- After breaking down the 14 supplements, I asked my client why she was taking so many supplements. She really couldn’t tell me, other than she was told by the woman who ran the health food store what to take them for (she complained of muscle spasms, sleeplessness, etc). Apparently the previous owner of the store was a pharmacist who created one of the supplements, so she trusted him, and by default she trusted the daughter who was now running the store (who was not a pharmacist or other medical professional). The story of this woman I mention brings me to my next point: Where are you getting your supplements from and whose advice are you listening to? When I asked the woman if her doctor had prescribed any of the supplements, she said no, and that he probably wouldn’t want her taking them. At that point I reinforced how important it was to talk to her doctor about them. I also skirted around the idea that the owner of the store had likely taken advantage of her, because she had gained the trust from her father. As I said, the daughter was not in any way a medical professional, and she should not have been guiding or recommending supplements to anyone. But business is business and there are plenty of bad players out there. Businesses have a bottom line to attend to, and while not everyone selling supplements is bad, they are not professionals, nor do they know what YOU need based on your health status.
- Get a USP or NSF verified product. Once you’ve talked to your MD, RD and pharmacist about the supplement, you’ll want to be sure you get what you are paying for. The food arm of the FDA regulates supplement manufacturers for safety in manufacturing as well as labeling, but not for the actual ingredient verification. In fact, several large studies found both echinacea (thought to boost immunity) and melatonin (thought to aid in sleeplessness) supplements did not contain the amount of each ingredient as stated on the label! (This is actually a huge problem in the research of these two ingredients, but I’ll save that tangent for another day) So what can you do? There are two different third party companies out there that test supplements for actual ingredient content, as well as safety: USP and NSF. If you see the marks of these companies on supplement brands, (usually a little round symbol on the front of the label), then you can trust that the dose is accurately described.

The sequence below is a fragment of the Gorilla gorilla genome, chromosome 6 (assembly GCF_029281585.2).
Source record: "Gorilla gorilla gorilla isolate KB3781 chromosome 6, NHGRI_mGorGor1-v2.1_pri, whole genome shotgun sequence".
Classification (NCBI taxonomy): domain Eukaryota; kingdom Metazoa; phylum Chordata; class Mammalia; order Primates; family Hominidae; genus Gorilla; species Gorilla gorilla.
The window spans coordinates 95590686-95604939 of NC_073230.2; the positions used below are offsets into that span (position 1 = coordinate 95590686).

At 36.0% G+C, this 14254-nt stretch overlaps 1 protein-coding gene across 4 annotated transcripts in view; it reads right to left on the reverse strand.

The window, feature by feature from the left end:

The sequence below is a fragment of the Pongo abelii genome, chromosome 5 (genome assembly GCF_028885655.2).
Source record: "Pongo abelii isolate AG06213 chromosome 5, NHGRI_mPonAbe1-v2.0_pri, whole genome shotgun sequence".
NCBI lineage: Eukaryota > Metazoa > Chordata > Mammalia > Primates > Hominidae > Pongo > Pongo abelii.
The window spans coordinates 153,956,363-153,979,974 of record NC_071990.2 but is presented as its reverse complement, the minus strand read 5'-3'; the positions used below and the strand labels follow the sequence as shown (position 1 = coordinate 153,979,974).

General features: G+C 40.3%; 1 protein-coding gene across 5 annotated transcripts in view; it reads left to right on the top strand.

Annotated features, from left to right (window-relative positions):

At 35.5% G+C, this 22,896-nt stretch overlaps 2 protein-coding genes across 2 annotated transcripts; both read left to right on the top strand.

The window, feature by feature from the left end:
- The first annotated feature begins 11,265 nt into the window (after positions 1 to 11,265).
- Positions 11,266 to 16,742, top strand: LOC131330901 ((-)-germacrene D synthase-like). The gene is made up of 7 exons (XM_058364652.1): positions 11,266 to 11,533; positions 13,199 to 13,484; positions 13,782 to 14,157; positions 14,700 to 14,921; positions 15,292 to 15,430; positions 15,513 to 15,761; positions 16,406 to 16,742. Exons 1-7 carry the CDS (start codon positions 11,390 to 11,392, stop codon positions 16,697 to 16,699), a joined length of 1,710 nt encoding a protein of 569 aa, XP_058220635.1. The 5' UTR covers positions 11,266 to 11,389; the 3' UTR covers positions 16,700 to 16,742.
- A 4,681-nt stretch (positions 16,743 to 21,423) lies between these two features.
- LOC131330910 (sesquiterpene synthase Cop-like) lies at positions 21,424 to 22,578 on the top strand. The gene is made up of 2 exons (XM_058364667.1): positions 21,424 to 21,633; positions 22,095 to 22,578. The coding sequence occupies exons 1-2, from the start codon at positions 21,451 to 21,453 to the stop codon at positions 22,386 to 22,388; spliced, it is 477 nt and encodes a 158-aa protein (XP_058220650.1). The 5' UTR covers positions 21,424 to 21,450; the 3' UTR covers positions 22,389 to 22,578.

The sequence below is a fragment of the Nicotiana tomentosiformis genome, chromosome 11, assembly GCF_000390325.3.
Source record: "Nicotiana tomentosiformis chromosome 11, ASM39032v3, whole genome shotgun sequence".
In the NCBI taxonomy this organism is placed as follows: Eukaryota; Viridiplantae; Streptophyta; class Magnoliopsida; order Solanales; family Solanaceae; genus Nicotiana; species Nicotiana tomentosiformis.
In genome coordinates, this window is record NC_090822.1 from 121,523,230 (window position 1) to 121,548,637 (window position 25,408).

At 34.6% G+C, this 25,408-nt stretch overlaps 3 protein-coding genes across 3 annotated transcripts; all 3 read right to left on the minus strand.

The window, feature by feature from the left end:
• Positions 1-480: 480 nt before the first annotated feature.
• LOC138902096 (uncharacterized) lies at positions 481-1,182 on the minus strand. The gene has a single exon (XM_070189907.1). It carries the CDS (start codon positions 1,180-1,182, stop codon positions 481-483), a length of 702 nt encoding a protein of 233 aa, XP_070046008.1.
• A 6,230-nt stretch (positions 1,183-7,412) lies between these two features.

6. Only prescription medications are researched and tested for specific health claims. Supplements are not. Drugs are highly regulated and rigorously tested for years before marketed to consumers for disease prevention or treatment. Supplements on the other hand are not put through this process. This is one reason why there are so many brands of supplements out there, and why the points in this article are so important to know. The FDA allows general claims on supplement labels, such as “Calcium builds strong bones” but they must also include a disclaimer that their product does not claim to “diagnose, treat, cure or prevent any disease” (Only drugs can do that). In this case, you must remember just because the supplement can include a health claim, the supplement is not directly correlated with that health outcome. In other words, the supplement in hand (calcium) does not claim to prevent osteoporosis.
To reiterate once again, your MD, RD and pharmacist can clarify all of these things and lead you in the right direction.
The take home message? Have a conversation with at least one medical professional before taking any supplement. Do not prescribe yourself anything. Do your homework and validate where the information is coming from, as well as who is creating and testing the supplement, and what it may or may not be used for.
There’s no one-size-fits-all, and there may be alternative ways to achieve your goals that are healthy, inexpensive, effective and sustainable!